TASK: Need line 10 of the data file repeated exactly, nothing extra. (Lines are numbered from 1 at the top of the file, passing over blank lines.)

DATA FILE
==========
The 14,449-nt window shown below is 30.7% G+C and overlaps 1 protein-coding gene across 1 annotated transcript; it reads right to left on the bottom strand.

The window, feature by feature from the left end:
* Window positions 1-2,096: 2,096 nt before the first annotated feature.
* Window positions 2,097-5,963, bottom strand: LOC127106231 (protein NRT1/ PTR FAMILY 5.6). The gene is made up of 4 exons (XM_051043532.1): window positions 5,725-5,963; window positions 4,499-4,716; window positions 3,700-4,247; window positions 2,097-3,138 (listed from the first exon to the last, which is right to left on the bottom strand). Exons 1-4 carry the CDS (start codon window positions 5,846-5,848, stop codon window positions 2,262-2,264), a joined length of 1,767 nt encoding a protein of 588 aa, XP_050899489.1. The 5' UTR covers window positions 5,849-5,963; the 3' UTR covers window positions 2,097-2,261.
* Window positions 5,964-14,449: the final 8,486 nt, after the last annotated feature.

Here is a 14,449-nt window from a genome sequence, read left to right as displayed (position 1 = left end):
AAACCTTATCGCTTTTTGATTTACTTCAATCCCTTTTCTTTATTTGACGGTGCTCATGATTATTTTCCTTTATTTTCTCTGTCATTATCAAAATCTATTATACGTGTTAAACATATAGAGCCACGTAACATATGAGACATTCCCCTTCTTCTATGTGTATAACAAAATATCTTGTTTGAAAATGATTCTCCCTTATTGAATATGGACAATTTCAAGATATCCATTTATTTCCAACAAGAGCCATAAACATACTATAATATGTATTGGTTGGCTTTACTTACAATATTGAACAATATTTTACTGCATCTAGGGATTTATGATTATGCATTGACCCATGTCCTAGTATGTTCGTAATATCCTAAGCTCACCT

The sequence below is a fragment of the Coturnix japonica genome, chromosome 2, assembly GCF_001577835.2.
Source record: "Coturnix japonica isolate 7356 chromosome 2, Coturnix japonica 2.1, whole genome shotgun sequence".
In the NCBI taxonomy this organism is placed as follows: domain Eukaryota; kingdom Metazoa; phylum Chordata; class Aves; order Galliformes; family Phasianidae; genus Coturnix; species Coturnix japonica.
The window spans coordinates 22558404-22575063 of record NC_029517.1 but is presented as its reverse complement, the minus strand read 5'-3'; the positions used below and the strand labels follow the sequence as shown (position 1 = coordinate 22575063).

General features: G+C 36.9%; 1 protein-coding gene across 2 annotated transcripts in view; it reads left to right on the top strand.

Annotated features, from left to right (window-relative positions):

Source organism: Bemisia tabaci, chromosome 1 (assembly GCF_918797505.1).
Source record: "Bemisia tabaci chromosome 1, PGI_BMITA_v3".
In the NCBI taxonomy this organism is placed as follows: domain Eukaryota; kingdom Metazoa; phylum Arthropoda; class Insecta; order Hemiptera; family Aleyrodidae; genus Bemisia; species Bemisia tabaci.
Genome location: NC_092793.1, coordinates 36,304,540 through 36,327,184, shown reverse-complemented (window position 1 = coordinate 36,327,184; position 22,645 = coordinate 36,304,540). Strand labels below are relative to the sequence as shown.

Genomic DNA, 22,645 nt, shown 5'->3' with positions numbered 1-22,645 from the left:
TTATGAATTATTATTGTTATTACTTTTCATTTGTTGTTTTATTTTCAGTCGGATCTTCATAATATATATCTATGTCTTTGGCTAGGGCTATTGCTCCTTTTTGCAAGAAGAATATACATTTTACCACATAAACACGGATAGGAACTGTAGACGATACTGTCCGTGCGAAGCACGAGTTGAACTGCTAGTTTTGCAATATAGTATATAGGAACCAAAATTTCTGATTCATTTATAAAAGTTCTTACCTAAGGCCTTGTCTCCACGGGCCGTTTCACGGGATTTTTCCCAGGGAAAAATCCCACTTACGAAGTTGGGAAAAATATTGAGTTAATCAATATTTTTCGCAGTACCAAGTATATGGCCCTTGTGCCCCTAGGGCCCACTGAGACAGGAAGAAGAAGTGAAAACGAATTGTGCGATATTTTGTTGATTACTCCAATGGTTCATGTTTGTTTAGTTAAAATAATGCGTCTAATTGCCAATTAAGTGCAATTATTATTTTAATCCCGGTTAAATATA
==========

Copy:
In the NCBI taxonomy this organism is placed as follows: domain Eukaryota; kingdom Metazoa; phylum Chordata; class Aves; order Galliformes; family Phasianidae; genus Coturnix; species Coturnix japonica.